Waste and Biomass Valorization

, Volume 10, Issue 9, pp 2651–2659 | Cite as

Cellulase Production from Pre-treated Pea Hulls Using Trichoderma reesei Under Submerged Fermentation

  • Ranjna SirohiEmail author
  • Anupama Singh
  • Ayon Tarafdar
  • Navin Chandra Shahi
  • Ashok Kumar Verma
  • Anurag Kushwaha
Original Paper



Pea hulls have a significant contribution to agricultural waste and are left unattended. It has a rich nutrient media and may have application in waste utilization. In this investigation, the potential of pea hulls for the production of cellulase has been explored.


The effect of H2O2 concentration, agitation speed and harvesting time on cellulase production by Trichoderma reesei QM9414 under submerged fermentation at constant pH of 5.0 and temperature 30 ± 0.1 °C were studied.


The maximum filter paper (FP) cellulase activity of 0.372 ± 0.019 U/mL was obtained at 91 h incubation period and 120 rpm agitation speed. Based on the optimized results of fermentation parameters, 120 rpm agitation speed, 5% H2O2 concentration and 91 h harvesting time was recommended for efficient cellulase production. The effect of harvesting time on protein, reducing sugar and cellulase activity was pre-dominant. The purified cellulase enzyme specific activity was recorded as 13.8 U/mL.


The results indicate that the production of cellulase from green pea hulls may provide a novel and economical solution for industrial waste disposal.


Cellulase Pea hull Submerged fermentation Trichoderma reesei 

List of symbols

β0, βi, βij, βii

Model coefficients


Number of explanatory variables (excluding constants)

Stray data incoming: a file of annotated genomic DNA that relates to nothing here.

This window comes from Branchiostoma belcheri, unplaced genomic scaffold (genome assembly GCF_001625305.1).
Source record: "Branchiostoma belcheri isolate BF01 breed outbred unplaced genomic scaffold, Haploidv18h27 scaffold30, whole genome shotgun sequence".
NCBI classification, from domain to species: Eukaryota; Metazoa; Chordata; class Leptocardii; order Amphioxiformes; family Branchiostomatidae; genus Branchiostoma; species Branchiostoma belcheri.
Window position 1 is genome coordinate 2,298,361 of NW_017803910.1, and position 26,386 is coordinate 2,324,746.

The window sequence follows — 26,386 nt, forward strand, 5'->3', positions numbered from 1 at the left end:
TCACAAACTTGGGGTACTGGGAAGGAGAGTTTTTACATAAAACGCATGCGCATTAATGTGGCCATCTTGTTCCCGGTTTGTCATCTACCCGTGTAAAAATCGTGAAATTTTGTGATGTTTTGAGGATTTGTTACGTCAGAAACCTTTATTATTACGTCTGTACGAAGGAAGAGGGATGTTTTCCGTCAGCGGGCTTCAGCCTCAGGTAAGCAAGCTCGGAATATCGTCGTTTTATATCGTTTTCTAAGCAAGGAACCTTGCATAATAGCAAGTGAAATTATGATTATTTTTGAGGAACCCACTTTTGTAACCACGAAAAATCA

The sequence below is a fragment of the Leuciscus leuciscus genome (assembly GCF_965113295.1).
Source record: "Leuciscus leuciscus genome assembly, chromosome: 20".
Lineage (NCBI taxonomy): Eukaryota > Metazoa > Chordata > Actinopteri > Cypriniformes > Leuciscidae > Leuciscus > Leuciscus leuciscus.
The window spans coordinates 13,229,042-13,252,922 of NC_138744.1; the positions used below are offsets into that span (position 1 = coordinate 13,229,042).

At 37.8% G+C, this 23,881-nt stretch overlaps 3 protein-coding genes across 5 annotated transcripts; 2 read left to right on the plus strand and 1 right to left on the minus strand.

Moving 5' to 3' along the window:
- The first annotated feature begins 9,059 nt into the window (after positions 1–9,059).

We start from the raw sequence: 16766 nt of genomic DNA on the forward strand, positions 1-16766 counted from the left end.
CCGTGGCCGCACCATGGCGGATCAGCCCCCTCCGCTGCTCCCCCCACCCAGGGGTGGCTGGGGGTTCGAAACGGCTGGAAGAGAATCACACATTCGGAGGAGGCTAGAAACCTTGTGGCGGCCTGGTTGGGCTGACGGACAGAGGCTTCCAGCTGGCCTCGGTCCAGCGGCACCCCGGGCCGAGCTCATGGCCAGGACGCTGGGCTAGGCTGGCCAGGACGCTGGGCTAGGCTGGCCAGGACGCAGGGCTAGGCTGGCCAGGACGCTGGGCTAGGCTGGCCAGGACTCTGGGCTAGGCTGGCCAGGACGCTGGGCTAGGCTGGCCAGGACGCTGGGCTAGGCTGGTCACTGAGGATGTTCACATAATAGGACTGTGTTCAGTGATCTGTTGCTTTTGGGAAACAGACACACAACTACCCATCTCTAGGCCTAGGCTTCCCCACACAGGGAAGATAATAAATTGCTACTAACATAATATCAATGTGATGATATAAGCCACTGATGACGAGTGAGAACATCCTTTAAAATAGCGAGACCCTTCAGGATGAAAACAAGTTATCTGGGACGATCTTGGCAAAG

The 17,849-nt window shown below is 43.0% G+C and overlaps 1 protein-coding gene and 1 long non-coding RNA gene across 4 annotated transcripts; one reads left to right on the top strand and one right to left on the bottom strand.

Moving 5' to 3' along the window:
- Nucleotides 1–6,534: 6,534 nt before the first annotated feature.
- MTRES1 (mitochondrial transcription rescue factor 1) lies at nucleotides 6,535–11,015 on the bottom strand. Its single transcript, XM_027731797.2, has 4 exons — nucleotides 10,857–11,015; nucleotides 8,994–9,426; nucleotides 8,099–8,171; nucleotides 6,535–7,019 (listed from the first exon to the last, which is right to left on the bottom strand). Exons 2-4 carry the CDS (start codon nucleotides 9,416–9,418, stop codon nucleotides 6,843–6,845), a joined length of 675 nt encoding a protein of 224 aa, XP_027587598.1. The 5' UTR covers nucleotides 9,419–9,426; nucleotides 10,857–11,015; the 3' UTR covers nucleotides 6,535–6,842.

Observed data

\({\bar {y}_l}\)

Mean of observed data

\({\hat {y}_l}\)

Predicted data


Sample size


Independent variables


Dependent variable



This work was submitted as thesis in partial fulfillment for the requirement of the degree of Master of Technology of the first author. The authors thankfully acknowledge the financial assistance received under University funded project, G. B. Pant University of Agriculture & Technology, Pantnagar. We extend our gratitude to all the colleagues of the department for helping us in the manual separation of pea from pea pods.


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Copyright information

© Springer Science+Business Media B.V., part of Springer Nature 2018

Authors and Affiliations

  • Ranjna Sirohi
    • 1
    Email author
  • Anupama Singh
    • 1
  • Ayon Tarafdar
    • 1
  • Navin Chandra Shahi
    • 1
  • Ashok Kumar Verma
    • 2
  • Anurag Kushwaha
    • 1
  1. 1.Department of Post Harvest Process and Food Engineering, College of TechnologyG.B. Pant University of Agriculture and TechnologyPantnagarIndia
  2. 2.Department of Biochemistry, College of Basic Sciences and HumanitiesG.B. Pant University of Agriculture and TechnologyPantnagarIndia

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